As many readers might have noticed, from my first and most recent book, I’m slightly obsessed with medieval information design, and the remarkable work of many our visualization forefathers, such as Isidore of Seville (ca. 560–636), Lambert of Saint-Omer (ca. 1061–ca. 1125), or Joachim of Fiore (ca. 1135–1202). An important figure in this context was the German historian and cartographer Hartmann Schedel (1440–1514). In 1493, in the city of Nuremberg, Germany, Schedel published a remarkable, densely illustrated and technically advanced incunabulum (a book printed before 1501), entitled the Nuremberg Chronicle. Also know as Liber Chronicarum (Book of Chronicles), this universal history of the world was compiled from older and contemporary sources, and comprised 1,809 woodcuts produced from 645 blocks. Some of the book’s maps were the first illustrations ever produced of many European cities and countries.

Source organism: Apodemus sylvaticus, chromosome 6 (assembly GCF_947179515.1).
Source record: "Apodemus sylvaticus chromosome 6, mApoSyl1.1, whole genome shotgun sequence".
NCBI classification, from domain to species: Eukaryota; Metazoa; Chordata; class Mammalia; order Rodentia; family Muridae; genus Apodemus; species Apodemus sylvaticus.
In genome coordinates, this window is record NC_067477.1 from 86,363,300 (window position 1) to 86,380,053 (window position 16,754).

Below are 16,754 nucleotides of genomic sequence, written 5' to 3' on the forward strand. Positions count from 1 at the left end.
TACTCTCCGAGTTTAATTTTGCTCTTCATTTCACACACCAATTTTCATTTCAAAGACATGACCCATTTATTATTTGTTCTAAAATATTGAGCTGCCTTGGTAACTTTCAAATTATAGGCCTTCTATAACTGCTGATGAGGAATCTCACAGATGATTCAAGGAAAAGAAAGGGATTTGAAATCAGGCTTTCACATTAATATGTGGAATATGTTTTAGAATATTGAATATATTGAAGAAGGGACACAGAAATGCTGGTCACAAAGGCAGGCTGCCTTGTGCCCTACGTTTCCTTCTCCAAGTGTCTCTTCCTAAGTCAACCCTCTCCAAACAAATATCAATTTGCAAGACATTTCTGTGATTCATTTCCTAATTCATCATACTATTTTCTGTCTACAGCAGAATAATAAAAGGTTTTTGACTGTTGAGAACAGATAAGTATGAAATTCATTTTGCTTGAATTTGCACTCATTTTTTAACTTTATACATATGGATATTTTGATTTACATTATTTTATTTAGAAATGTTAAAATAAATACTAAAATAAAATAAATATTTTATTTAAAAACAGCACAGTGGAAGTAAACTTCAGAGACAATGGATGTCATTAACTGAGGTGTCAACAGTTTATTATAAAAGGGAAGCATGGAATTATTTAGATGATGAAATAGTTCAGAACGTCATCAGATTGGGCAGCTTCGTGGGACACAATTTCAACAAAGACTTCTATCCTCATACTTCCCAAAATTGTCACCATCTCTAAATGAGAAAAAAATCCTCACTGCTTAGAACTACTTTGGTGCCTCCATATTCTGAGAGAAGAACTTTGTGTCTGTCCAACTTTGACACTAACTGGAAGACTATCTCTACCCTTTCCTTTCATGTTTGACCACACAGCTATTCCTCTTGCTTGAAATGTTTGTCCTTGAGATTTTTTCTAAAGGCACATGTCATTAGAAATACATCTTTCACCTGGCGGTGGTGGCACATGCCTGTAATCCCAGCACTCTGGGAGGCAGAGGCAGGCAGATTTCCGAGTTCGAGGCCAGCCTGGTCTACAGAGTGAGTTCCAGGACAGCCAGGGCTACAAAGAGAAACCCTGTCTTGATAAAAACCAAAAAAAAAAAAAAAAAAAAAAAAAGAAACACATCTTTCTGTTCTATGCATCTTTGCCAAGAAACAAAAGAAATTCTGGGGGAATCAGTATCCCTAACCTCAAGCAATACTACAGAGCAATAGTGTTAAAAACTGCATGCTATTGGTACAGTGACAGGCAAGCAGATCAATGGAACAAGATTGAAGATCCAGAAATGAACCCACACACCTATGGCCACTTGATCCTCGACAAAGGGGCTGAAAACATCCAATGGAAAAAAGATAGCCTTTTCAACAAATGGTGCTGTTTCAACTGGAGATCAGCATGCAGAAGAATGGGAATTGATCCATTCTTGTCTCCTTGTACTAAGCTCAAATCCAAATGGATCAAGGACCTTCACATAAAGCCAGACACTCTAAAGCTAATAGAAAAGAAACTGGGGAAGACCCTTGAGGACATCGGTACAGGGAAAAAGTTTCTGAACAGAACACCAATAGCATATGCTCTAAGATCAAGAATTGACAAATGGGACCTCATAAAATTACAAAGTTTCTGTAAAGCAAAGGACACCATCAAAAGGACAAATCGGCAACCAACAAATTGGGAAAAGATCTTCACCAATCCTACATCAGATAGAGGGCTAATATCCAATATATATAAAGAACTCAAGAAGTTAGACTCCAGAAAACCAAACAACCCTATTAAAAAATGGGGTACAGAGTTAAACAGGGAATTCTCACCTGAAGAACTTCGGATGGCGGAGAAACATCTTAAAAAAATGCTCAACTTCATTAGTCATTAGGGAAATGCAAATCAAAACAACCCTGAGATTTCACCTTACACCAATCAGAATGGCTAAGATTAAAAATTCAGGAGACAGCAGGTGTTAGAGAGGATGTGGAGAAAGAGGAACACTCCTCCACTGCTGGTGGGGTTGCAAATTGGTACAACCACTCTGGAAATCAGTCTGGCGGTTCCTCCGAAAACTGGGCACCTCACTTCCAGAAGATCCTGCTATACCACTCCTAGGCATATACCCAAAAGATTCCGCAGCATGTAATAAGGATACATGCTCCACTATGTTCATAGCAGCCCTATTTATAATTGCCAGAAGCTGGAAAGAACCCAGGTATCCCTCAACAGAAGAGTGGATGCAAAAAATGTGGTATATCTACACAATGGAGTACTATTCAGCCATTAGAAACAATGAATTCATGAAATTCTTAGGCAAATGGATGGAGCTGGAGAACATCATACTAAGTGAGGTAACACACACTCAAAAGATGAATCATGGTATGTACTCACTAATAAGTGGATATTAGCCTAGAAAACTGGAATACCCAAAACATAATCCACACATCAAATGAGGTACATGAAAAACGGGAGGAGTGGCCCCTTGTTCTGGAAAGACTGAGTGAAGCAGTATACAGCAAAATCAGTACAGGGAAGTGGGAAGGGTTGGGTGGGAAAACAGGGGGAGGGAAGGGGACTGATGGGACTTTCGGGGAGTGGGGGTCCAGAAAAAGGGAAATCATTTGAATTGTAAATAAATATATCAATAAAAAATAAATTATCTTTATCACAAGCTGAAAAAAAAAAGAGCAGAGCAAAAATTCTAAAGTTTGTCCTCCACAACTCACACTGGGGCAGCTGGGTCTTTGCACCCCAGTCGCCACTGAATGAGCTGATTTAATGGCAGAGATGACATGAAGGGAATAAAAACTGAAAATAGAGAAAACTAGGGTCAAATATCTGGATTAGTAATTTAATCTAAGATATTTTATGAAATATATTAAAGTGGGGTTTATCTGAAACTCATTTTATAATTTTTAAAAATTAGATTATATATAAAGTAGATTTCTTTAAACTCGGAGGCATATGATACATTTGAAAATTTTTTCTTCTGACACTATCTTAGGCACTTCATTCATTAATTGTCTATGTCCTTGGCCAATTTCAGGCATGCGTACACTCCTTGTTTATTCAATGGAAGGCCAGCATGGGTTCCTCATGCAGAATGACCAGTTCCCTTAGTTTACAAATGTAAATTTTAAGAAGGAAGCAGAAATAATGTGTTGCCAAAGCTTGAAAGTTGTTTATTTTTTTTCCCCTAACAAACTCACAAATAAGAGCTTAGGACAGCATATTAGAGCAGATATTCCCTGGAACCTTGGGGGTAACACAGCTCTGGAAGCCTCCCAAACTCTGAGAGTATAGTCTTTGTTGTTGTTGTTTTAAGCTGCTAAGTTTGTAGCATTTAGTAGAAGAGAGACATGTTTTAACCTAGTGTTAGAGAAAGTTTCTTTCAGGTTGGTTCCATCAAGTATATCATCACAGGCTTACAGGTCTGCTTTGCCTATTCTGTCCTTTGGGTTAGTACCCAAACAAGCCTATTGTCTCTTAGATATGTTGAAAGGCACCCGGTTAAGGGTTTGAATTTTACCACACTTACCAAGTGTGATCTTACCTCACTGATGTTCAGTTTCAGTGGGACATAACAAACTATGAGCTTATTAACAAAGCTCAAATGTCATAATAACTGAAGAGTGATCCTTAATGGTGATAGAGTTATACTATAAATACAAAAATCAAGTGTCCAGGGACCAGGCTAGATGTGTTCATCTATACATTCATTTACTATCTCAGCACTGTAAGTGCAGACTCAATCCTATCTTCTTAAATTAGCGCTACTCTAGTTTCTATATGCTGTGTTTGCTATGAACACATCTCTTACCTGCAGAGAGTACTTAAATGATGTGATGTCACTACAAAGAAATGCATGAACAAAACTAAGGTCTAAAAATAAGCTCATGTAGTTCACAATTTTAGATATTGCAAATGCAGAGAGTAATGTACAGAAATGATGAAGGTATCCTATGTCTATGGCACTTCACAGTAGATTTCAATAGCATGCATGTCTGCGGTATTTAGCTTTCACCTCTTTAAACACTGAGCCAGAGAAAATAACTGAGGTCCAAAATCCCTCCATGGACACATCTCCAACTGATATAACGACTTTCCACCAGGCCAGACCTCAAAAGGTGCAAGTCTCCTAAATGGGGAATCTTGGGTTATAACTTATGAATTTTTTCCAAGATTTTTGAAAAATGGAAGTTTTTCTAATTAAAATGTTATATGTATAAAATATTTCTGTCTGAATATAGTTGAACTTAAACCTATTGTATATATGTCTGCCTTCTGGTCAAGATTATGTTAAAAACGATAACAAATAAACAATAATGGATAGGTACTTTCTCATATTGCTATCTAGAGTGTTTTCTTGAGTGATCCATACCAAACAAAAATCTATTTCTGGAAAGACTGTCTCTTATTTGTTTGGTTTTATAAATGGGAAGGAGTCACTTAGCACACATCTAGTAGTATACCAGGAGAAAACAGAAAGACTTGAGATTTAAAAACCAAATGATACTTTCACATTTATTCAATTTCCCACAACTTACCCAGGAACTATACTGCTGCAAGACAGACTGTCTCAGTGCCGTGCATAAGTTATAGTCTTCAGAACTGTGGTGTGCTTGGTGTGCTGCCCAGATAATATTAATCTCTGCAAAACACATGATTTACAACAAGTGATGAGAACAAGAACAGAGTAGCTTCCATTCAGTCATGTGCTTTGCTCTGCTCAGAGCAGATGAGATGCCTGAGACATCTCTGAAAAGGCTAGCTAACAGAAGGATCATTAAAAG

There are many online versions of this work, but if you want to get a decent, well-bound copy of this beautiful book, Taschen has recently published one that I highly recommend.
A few more online resources about the Nuremberg Chronicle: